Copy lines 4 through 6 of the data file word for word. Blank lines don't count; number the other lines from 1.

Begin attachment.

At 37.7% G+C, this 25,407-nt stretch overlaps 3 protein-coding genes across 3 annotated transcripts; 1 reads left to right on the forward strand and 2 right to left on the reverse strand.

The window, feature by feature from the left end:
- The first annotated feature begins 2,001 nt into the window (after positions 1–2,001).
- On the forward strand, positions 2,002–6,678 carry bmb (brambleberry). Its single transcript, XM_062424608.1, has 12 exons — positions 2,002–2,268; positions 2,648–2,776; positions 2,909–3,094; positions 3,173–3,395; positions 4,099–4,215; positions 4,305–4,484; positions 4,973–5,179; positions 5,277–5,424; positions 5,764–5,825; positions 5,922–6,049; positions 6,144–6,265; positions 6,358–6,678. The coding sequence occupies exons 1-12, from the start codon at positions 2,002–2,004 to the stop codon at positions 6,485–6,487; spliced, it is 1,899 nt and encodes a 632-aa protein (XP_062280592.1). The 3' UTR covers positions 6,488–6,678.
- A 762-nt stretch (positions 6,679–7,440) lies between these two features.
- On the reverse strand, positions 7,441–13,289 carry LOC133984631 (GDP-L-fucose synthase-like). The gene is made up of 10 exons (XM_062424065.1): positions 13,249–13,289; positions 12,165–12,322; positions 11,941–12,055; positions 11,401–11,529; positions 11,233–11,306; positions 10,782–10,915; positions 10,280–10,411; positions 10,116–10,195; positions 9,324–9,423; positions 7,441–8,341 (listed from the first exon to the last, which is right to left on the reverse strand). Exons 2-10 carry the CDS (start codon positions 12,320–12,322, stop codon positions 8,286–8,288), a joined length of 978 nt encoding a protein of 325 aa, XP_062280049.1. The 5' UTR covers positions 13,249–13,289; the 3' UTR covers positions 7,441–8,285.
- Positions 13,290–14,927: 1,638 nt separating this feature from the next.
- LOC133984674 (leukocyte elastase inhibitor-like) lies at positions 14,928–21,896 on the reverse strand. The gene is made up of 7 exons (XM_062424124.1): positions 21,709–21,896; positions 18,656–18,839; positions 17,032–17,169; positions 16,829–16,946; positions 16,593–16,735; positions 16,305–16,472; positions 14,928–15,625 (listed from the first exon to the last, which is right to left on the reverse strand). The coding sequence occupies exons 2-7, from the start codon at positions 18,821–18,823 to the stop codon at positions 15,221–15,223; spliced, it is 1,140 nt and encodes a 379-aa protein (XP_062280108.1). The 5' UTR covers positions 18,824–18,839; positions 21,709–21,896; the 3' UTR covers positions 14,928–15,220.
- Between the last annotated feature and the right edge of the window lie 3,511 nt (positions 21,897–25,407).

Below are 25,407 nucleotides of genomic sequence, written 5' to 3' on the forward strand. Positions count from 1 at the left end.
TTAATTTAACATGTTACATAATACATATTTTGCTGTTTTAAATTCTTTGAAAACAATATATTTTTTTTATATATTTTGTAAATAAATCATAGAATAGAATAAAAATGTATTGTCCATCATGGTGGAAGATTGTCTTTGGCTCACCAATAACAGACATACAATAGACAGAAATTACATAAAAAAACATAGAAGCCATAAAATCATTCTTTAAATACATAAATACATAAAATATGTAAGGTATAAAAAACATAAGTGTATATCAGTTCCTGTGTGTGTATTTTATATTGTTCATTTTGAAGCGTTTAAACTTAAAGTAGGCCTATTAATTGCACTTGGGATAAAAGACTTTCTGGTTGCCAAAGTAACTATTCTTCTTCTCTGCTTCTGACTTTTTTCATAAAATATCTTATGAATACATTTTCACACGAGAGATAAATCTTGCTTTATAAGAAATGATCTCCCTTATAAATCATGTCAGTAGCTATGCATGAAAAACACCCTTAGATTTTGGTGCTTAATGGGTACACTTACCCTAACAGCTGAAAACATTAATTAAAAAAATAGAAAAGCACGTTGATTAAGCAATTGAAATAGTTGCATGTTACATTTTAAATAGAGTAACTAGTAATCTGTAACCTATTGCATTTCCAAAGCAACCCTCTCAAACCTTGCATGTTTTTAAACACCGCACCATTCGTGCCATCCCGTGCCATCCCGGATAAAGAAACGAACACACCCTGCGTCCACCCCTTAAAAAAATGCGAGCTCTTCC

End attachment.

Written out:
- On the forward strand, positions 2,002–6,678 carry bmb (brambleberry). Its single transcript, XM_062424608.1, has 12 exons — positions 2,002–2,268; positions 2,648–2,776; positions 2,909–3,094; positions 3,173–3,395; positions 4,099–4,215; positions 4,305–4,484; positions 4,973–5,179; positions 5,277–5,424; positions 5,764–5,825; positions 5,922–6,049; positions 6,144–6,265; positions 6,358–6,678. The coding sequence occupies exons 1-12, from the start codon at positions 2,002–2,004 to the stop codon at positions 6,485–6,487; spliced, it is 1,899 nt and encodes a 632-aa protein (XP_062280592.1). The 3' UTR covers positions 6,488–6,678.
- A 762-nt stretch (positions 6,679–7,440) lies between these two features.
- On the reverse strand, positions 7,441–13,289 carry LOC133984631 (GDP-L-fucose synthase-like). The gene is made up of 10 exons (XM_062424065.1): positions 13,249–13,289; positions 12,165–12,322; positions 11,941–12,055; positions 11,401–11,529; positions 11,233–11,306; positions 10,782–10,915; positions 10,280–10,411; positions 10,116–10,195; positions 9,324–9,423; positions 7,441–8,341 (listed from the first exon to the last, which is right to left on the reverse strand). Exons 2-10 carry the CDS (start codon positions 12,320–12,322, stop codon positions 8,286–8,288), a joined length of 978 nt encoding a protein of 325 aa, XP_062280049.1. The 5' UTR covers positions 13,249–13,289; the 3' UTR covers positions 7,441–8,285.